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Honeysuckle Campground

Home > Canberra > Camping | Long Weekend | Outdoor | Picnic Spots | Walks
by Sue W (subscribe)
New to Canberra, I love exploring this city and the secrets that it holds with my family.
Published March 5th 2018
Take a country drive & be surprised with what you discover
Honeysuckle Campground is located less than an hour south of Canberra's city centre. Although it is easily accessible from the city, its remote location makes it feel miles from the everyday stresses of city life. To get there, drive south through the southern suburbs of Tuggeranong, over the historical Tharwa Bridge and then to the Namadgi National Park Visitor Centre. If you wish to stay at the campground, you can book your site online, call them in advance or pop into the Visitor Centre and make your payment for staying the night.

If you are just going for a country drive, continue past the centre and enjoy the scenic trip through the countryside, past sheep and rolling hills, until you see the turnoff to Apollo Road. Follow this single lane road all the way up the hillside, past the turnoff to Booromba Rocks and into the campsite car park. If you visit on weekends, there will be campers setting up their tents or cooking BBQ's, as well as day trippers who use the campground to start their mountain hike. For whatever reason you visit, park your car and see what there is to discover!

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Enjoy the scenic, country drive and follow the signs...

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...all the way to the top of the mountain

On my visit to the campground, I must admit that it wasn't my initial destination. I was actually driving up into the mountains to get to the start of the Booromba Rocks walk nearby, which was on my list of new years resolution walks for this year. I was looking forward to the short but steep walk up from the Booroomba Rocks car park, to enjoy some of the best views in Canberra - or so I had heard. Unfortunately, as I found out, the 3-kilometre unsealed road to get to the car park was too much for my little hatchback and I had to turn back around. Although disappointed, I kept driving to check out the Honeysuckle Campground, just 400 metres up the road.

As I started exploring, I discovered that you can also walk to Booroomba Rocks from the campground itself, on a 10-kilometre return walk through the bushland, with scenic views along the way. As I wasn't up for a more remote, longer walk on my own (especially after my adventurous morning!), I was happy to have a look around and see what the campground had to offer...

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Quiet camping spots and picnic tables...

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...signs to read and walks to do...

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If you walk up the hill to see what is around the next corner, you will find a surprising discovery of international importance. Here you will find the concrete remains of the Honeysuckle Creek Tracking Station, which was dismantled in 1981. This remote, mountain-top space station used to have 110 staff and feature a huge 26-metre "dish" which captured the details of international space missions. This space tracking station was the most famous in the world for a short period of time in July 1969, as it captured the footage of the first moon landing of the Apollo 11 mission. The footage was sent to Houston, Texas and was then sent all around the world and watched by 600 million people. Although many people believe this happened in Parkes, due to the movie The Dish, the transmission was in fact from this remote Honeysuckle Creek Tracking station.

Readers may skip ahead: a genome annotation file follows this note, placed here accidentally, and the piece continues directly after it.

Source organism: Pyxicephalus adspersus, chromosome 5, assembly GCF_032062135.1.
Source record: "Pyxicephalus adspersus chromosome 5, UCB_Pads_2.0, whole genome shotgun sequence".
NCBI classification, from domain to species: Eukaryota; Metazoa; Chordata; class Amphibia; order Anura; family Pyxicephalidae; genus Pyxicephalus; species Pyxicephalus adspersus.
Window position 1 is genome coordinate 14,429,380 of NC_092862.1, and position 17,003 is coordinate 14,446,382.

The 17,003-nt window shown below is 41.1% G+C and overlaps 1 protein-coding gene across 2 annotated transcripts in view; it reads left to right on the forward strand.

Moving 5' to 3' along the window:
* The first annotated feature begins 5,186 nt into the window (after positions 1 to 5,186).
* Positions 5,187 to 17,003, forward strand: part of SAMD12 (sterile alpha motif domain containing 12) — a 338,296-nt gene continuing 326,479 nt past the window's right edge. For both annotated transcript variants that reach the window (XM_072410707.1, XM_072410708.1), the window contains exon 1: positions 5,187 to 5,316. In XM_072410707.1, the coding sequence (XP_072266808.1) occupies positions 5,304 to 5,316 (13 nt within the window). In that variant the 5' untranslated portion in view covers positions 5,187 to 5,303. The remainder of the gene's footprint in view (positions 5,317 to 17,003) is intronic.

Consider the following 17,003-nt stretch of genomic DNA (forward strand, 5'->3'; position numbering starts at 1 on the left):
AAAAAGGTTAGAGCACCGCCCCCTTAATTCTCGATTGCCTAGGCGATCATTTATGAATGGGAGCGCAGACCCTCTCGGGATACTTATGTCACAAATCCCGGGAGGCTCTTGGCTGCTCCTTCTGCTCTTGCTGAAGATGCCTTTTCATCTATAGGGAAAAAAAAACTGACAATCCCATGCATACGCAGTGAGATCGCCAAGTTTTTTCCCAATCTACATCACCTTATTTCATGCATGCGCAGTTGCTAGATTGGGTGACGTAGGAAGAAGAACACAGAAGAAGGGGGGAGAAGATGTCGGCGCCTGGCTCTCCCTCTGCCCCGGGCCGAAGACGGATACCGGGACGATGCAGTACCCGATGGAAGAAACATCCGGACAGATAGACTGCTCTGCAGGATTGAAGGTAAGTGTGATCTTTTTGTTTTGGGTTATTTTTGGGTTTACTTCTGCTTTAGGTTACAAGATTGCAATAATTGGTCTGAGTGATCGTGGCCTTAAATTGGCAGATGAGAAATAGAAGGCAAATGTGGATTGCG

Although there isn't much to see now, the signage is fascinating to read and you can also stand where the original dish stood, that captured one of the most watched television moments in history. After the station was dismantled, the dish was transported down to the Canberra Deep Space Communications Complex, which you can visit today.

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Take a walk around the site and marvel at what happened here, almost 50 years ago

This campground is more than a quiet place to camp, or a place to start a mountain trek from, it also represents one of the biggest achievements in the history of mankind. It is astounding to think that this all happened in this remote location, just quietly sitting 1 hour from Canberra's bustling city centre. Although I arrived at the campground looking for something else, I left with an even bigger appreciation of the treasures that this region holds.

Whether you take the drive up to the campground to stay the night, go for a hike, or just have a country drive to the tracking station, ensure you take time to appreciate the journey along the way. The countryside looks greener, the hills look bigger and the sky looks bluer, making it the perfect adventure for this weekend.

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The wide blue skies, on the drive home

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Why? A quiet place to camp, with wildlife and history!
When: Namadgi Visitors Centre is open 9am - 4pm on weekdays and 9am - 4.30pm on weekends and public holidays. Closed Christmas Day.
Phone: Namadgi Visitor Centre - 6207 2900.
Where: Honeysuckle Campground, Apollo Road, Tennant, ACT,
Cost: Camping costs $10 adults, $8 concession and it is free for kids under 15
Your Comment
I DO enjoy your articles, Sue - it becomes a reading marathon for me, going in to all your links to read past articles too! Thanks - another great one!
by Elaine (score: 3|4740) 13 days ago
Foodi Photoh Classie
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